At 11 pm we went to a nearby hotel which had a good restaurant in it and had dinner. After dinner everyone went to sleep.

Next morning, we checked out at 8 am and called the auto driver. He was there in 20 minutes and we all left to go sight-seeing. The weather outside was marvellous. It was sunny with clear skies and cool breeze was blowing. The beauty of Araku was something which we hadn’t anticipated the previous night. We agreed to pay Rs. 900 for the entire day’s trip, a fair deal.

araku 4

We are in Araku!!

First we went to Padmapuram Botanical Gardens. It was a big garden with variety of flowers and trees. It was well maintained and a treat to the eyes.

araku 5

The Padmapuram Botanical Gardens

araku 6

araku 7

Rose Garden

araku 9

My friends posing for a click

araku 8

Variety of trees in the Garden

 araku 10

araku 11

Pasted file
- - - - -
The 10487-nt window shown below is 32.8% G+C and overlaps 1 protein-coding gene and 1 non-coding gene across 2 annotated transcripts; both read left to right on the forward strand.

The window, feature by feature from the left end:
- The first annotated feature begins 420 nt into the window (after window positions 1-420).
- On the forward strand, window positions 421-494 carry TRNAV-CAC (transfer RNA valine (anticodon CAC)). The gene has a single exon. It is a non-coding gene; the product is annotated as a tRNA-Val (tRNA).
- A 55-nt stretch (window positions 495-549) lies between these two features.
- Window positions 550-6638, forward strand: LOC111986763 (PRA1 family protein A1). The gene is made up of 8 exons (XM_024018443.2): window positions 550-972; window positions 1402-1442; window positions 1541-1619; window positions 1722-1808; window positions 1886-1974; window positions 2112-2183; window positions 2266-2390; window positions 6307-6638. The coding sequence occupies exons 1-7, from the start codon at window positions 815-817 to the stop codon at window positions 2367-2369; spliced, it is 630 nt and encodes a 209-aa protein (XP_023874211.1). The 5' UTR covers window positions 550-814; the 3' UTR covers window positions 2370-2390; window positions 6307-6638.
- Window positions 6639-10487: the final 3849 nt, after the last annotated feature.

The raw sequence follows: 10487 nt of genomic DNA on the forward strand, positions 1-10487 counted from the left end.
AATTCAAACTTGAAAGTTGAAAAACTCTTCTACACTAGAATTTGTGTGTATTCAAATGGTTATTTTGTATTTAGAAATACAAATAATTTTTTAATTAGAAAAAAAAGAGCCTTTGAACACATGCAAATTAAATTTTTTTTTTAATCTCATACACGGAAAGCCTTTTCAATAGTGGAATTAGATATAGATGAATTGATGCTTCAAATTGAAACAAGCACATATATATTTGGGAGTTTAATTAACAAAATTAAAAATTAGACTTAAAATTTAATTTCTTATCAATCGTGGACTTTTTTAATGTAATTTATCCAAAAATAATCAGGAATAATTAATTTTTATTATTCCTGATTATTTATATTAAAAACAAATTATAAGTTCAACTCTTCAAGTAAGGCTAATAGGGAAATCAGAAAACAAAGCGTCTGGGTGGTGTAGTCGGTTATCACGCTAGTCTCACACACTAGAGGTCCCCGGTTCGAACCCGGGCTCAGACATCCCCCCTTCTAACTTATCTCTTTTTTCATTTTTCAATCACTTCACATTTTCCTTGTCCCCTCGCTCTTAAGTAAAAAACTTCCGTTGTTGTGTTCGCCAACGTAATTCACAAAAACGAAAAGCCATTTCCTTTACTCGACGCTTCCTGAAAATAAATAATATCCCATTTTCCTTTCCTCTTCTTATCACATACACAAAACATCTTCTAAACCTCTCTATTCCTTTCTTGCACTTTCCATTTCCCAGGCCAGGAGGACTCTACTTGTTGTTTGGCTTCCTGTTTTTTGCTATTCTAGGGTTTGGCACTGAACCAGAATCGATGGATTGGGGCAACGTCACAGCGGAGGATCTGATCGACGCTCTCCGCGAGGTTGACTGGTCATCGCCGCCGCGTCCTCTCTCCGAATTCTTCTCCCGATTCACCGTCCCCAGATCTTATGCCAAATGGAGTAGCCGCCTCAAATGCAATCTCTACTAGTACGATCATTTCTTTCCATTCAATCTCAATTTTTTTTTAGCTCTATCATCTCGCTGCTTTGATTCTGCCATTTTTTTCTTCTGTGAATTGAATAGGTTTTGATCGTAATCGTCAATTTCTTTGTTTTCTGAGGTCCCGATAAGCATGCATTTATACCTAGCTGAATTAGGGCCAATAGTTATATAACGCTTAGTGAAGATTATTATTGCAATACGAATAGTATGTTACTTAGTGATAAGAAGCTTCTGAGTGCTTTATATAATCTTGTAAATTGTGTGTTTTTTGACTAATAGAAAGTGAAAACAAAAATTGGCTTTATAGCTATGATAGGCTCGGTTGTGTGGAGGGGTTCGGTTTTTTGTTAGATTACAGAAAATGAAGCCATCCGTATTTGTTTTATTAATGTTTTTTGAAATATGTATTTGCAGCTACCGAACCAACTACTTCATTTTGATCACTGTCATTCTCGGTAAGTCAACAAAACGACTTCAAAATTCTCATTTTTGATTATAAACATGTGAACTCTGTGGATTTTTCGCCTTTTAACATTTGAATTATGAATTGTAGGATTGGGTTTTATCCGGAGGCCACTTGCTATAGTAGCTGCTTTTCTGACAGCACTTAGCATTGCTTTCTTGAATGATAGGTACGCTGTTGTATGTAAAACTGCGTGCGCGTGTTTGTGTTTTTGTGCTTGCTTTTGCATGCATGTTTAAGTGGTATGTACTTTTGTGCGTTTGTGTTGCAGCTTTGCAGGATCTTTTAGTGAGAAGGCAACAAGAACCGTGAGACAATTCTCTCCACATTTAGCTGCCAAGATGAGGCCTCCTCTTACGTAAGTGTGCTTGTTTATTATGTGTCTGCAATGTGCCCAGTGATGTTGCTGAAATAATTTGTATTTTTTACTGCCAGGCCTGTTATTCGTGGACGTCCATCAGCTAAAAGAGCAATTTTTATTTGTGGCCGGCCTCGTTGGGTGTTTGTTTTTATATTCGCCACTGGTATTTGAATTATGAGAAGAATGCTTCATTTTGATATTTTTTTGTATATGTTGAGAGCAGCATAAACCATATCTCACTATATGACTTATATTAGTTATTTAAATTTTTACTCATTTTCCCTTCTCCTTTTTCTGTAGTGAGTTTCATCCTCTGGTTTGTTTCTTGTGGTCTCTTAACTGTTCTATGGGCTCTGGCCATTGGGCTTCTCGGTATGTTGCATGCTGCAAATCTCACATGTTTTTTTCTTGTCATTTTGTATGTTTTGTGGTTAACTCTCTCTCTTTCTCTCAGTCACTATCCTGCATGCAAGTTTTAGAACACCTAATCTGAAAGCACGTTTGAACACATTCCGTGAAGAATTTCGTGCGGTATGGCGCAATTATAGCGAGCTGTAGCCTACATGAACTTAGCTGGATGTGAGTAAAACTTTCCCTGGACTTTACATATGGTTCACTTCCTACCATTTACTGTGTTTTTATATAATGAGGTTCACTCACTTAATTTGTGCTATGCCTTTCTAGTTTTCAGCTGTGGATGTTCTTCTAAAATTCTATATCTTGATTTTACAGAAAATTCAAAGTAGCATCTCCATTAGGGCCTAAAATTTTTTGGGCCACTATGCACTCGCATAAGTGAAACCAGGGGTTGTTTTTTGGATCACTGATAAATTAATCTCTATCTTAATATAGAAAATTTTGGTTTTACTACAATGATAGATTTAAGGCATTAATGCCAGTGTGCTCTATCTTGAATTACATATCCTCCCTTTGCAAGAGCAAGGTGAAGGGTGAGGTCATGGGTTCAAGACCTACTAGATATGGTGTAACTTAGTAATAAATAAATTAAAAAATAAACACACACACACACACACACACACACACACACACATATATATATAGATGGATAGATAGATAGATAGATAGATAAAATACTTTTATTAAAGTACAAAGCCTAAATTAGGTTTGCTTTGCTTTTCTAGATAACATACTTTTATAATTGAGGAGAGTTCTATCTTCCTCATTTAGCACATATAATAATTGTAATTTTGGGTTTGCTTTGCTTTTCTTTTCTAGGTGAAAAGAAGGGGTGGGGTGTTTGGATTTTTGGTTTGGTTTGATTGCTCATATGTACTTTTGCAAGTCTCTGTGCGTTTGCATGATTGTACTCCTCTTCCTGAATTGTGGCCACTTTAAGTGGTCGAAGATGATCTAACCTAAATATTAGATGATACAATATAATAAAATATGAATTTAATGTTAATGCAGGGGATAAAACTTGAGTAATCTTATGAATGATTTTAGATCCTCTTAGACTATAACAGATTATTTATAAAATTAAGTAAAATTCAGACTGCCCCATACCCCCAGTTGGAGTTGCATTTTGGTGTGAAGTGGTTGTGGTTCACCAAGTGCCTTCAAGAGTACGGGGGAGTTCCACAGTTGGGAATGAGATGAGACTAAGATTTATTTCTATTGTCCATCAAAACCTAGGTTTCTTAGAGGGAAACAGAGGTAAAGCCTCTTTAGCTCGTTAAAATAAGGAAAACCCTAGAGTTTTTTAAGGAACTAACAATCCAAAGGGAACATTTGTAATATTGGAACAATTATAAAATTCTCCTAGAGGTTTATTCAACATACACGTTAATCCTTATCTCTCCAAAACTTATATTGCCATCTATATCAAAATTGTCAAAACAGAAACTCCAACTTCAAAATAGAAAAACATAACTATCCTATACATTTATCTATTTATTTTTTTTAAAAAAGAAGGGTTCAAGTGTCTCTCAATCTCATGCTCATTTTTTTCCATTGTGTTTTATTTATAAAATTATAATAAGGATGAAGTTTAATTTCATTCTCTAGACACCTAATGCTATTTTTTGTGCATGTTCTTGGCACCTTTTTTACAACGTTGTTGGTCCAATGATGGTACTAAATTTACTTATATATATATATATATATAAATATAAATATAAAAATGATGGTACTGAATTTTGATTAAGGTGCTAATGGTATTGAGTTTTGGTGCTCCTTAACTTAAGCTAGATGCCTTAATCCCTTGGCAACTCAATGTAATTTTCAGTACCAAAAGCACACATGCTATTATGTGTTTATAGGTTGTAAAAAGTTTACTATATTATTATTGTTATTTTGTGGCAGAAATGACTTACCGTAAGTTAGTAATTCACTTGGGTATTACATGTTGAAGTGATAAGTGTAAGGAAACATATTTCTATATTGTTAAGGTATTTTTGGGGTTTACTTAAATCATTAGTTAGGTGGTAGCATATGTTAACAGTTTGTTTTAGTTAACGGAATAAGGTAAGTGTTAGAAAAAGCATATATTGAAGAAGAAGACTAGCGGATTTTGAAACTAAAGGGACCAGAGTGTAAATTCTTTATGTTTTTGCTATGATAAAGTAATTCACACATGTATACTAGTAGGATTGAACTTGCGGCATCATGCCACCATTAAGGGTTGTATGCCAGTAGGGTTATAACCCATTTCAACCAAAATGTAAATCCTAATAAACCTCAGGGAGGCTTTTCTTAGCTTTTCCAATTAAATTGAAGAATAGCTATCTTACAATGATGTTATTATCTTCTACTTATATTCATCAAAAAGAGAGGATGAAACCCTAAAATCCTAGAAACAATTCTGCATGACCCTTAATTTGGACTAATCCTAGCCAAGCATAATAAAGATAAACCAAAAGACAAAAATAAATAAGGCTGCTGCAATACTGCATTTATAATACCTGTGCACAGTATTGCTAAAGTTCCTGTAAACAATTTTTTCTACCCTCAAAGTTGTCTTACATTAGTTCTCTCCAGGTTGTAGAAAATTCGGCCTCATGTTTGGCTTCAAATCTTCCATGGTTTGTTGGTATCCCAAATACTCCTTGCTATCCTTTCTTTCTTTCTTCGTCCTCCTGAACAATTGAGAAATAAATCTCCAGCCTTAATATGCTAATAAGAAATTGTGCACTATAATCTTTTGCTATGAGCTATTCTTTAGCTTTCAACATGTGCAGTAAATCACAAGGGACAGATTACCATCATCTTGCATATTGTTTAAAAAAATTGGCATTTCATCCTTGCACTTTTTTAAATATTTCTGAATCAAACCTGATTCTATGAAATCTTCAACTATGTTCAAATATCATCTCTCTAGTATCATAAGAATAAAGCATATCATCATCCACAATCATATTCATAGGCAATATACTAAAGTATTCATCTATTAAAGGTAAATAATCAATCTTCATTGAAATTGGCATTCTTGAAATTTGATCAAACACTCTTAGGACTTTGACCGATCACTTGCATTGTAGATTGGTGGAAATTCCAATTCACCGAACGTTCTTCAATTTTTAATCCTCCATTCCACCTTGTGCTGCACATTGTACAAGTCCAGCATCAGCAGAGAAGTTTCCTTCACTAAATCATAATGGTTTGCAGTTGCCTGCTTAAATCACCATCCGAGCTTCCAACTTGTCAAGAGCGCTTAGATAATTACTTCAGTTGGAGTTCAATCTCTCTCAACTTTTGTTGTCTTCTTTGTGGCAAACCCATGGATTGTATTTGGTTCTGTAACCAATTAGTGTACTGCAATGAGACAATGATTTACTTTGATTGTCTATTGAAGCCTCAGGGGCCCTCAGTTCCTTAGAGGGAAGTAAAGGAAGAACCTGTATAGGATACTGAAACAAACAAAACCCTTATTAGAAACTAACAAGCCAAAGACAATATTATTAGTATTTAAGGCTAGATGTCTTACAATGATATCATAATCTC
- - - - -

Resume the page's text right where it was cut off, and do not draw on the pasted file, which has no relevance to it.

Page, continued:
araku 12

araku 13

araku 14

Then we went to see a filming spot where Telgu movie songs are shot. It was a large hilly area and I didn’t find anything special about it. But our driver told us that during November and December the whole place gets carpeted with yellow flowers and looks stunning. I tried to imagine it and thought that it would be truly mesmerizing.

araku 15

The filming spot of various Telgu movies like “Happy Days”…the Bollywood movie “Darling” was also shot in Araku

araku 16

Imagine this place covered in yellow flowers

Our driver was a pleasant guy and everyone seemed to know him. He must have been two to three years elder to us and was full of chivalry. We interacted a lot with him and within no time we became friends. He stopped at various locations on the road so that we could take nice pictures without us even asking him to stop. The scenic beauty of Araku Valley combined with his vitality and good nature made our trip a truly memorable one.